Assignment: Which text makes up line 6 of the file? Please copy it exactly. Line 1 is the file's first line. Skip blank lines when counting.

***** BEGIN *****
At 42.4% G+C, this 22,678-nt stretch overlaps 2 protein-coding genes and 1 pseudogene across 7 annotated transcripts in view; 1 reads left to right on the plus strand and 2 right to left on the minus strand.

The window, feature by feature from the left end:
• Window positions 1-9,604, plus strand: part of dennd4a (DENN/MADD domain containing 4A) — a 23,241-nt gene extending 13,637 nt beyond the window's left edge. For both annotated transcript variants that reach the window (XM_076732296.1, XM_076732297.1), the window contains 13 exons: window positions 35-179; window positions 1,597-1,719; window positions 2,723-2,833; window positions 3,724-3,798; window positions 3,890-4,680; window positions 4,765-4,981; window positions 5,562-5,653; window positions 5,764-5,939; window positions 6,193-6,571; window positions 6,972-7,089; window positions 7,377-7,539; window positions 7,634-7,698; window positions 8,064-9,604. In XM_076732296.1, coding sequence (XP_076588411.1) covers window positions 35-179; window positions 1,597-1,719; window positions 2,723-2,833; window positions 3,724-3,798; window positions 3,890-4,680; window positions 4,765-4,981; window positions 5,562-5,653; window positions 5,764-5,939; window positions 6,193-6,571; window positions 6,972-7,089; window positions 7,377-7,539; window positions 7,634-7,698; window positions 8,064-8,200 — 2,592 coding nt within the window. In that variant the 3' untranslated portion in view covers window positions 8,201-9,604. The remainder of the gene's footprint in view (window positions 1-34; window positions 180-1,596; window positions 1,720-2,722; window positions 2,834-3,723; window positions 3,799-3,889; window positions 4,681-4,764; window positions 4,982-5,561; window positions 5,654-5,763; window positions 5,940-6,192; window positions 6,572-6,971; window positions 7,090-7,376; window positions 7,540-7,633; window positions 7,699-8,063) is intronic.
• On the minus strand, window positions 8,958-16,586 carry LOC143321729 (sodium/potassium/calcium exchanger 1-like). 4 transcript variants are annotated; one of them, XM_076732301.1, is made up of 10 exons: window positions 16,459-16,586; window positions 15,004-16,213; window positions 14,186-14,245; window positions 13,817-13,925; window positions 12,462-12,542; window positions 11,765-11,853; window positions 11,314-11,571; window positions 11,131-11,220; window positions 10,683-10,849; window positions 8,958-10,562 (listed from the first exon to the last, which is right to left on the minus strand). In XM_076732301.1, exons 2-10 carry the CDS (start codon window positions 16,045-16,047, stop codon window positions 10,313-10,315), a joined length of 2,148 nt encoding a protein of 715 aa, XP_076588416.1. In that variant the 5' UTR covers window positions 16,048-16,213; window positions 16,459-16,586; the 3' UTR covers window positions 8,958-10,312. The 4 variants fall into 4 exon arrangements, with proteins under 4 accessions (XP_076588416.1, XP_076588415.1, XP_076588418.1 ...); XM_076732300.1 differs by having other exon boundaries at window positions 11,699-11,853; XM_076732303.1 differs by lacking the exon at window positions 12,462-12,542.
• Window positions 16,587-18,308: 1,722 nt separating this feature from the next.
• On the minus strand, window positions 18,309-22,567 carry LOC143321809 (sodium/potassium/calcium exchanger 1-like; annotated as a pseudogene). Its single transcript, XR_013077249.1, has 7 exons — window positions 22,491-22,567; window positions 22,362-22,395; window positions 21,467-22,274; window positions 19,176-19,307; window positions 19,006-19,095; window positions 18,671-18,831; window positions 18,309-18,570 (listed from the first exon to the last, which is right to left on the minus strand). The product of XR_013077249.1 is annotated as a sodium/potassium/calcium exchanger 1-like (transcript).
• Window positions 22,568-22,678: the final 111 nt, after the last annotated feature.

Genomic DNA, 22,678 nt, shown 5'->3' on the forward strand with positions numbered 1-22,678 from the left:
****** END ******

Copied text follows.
• On the minus strand, window positions 18,309-22,567 carry LOC143321809 (sodium/potassium/calcium exchanger 1-like; annotated as a pseudogene). Its single transcript, XR_013077249.1, has 7 exons — window positions 22,491-22,567; window positions 22,362-22,395; window positions 21,467-22,274; window positions 19,176-19,307; window positions 19,006-19,095; window positions 18,671-18,831; window positions 18,309-18,570 (listed from the first exon to the last, which is right to left on the minus strand). The product of XR_013077249.1 is annotated as a sodium/potassium/calcium exchanger 1-like (transcript).